“Why do some British people not like Donald Trump?” Nate White, an articulate and witty writer from England wrote the following response:A few things spring to mind. Trump lacks certain qualities which the British traditionally esteem. For instance, he has no class, no charm, no coolness, no credibility, no compassion, no wit, no warmth, no wisdom, no subtlety, no sensitivity, no self-awareness, no humility, no honour and no grace – all qualities, funnily enough, with which his predecessor Mr. Obama was generously blessed. So for us, the stark contrast does rather throw Trump’s limitations into embarrassingly sharp relief.
An excellent recounting of events of January 6, when right-wingers rioted at the Capitol.
As you watch this video, recall those Republicans who have dismissed this insurrection, calling it non-violent or a visit by tourists.
Marathon Petroleum received more tax benefits than any other US oil company while also cutting about 9% of its workforce.
Last year, Marathon laid off 1,920 workers across the US despite taking $2.1bn in federal tax benefits meant to cushion the pandemic’s blow to the economy, according to a report from BailoutWatch.
According to SEC filings examined by BailoutWatch, Marathon came to receive roughly $1.1m in federal dollars for every job the company eliminated.
From a Bureau of Labor Statistics press release:
|Real average hourly earnings for all employees decreased 0.2 percent in May, seasonally adjusted. Average hourly earnings increased 0.5 percent and CPI-U increased 0.6 percent. Real average weekly earnings decreased 0.1 percent over the month.|
Yet red states have been cutting unemployment benefits in an effort to force people to take a job–even if it’s low-paying.
In 2007, Jeff Bezos, then a multibillionaire and now the world’s richest man, did not pay a penny in federal income taxes. He achieved the feat again in 2011. In 2018, Tesla founder Elon Musk, the second-richest person in the world, also paid no federal income taxes.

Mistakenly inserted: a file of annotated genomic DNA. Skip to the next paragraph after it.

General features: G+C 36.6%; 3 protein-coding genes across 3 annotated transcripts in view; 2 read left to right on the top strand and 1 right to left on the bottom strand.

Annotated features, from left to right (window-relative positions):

Michael Bloomberg managed to do the same in recent years. Billionaire investor Carl Icahn did it twice. George Soros paid no federal income tax three years in a row.
Generally, the wealthy of all stripes keep their tax rates low in multiple ways. Some are simple: They avoid forms of income, like wages, that are taxed at a high rate, 37%, and instead make most of their money via capital gains and dividends from investments, most of which is taxed at 20%.
Slight increases in the rate of inflation in the United States and Europe have triggered financial-market anxieties. Has US President Joe Biden’s administration risked overheating the economy with its $1.9 trillion rescue package and plans for additional spending to invest in infrastructure, job creation, and bolstering American families?
Such concerns are premature, considering the deep uncertainty we still face. We have never before experienced a pandemic-induced downturn featuring a disproportionately steep service-sector recession, unprecedented increases in inequality, and soaring savings rates.
Amazon and other retailers oppose measure to require country-of-origin labeling for goods sold online.
Amazon and other retailers are opposing a bipartisan measure that would require online sellers to clearly state where their products are made, a rule proponents say could help consumers seeking U.S.-made goods.
This puts doubt on Republicans’ assertions that if you force people into poverty, they’ll find decent jobs:
CHARLESTON, W.Va. – McDonald’s workers in West Virginia, many of whom are military veterans, are rallying today in Charleston to demand a $15 minimum wage, after the company announced it would boost wages for 3,600 hourly workers by an average of 10% over the next few months. The average McDonald’s worker currently earns around $8 an hour.
After businesses complained they can’t find enough people to keep their doors open Indiana is set to become the latest state to bring back a requirement that unemployed workers will have to actively search for jobs to get benefits.
“Unemployment has been extended again, stimulus money again – you know, if you’ve got a couple of kids you’re really getting a lot of stimulus money,” Hunter said. “It’s good for them, but it’s bad for me.”
Hunter’s assumption is a common refrain from business owners, the reality is more complicated.
Micah Pollak, a professor of economics at Indiana University Northwest, said plenty of studies have shown that unemployment benefits are not, by and large, keeping people from taking jobs. Instead it boils down to wages.
“I think it’s kind of like a cop-out for business owners to say that because it puts all the blame on the workers and then they don’t take any responsibility for what’s happening,” Pollak said. “I mean, if a couple hundred dollars a week is enough to convince a worker not to work for you, then I think you need to question what kind of work environment and pay are you offering.”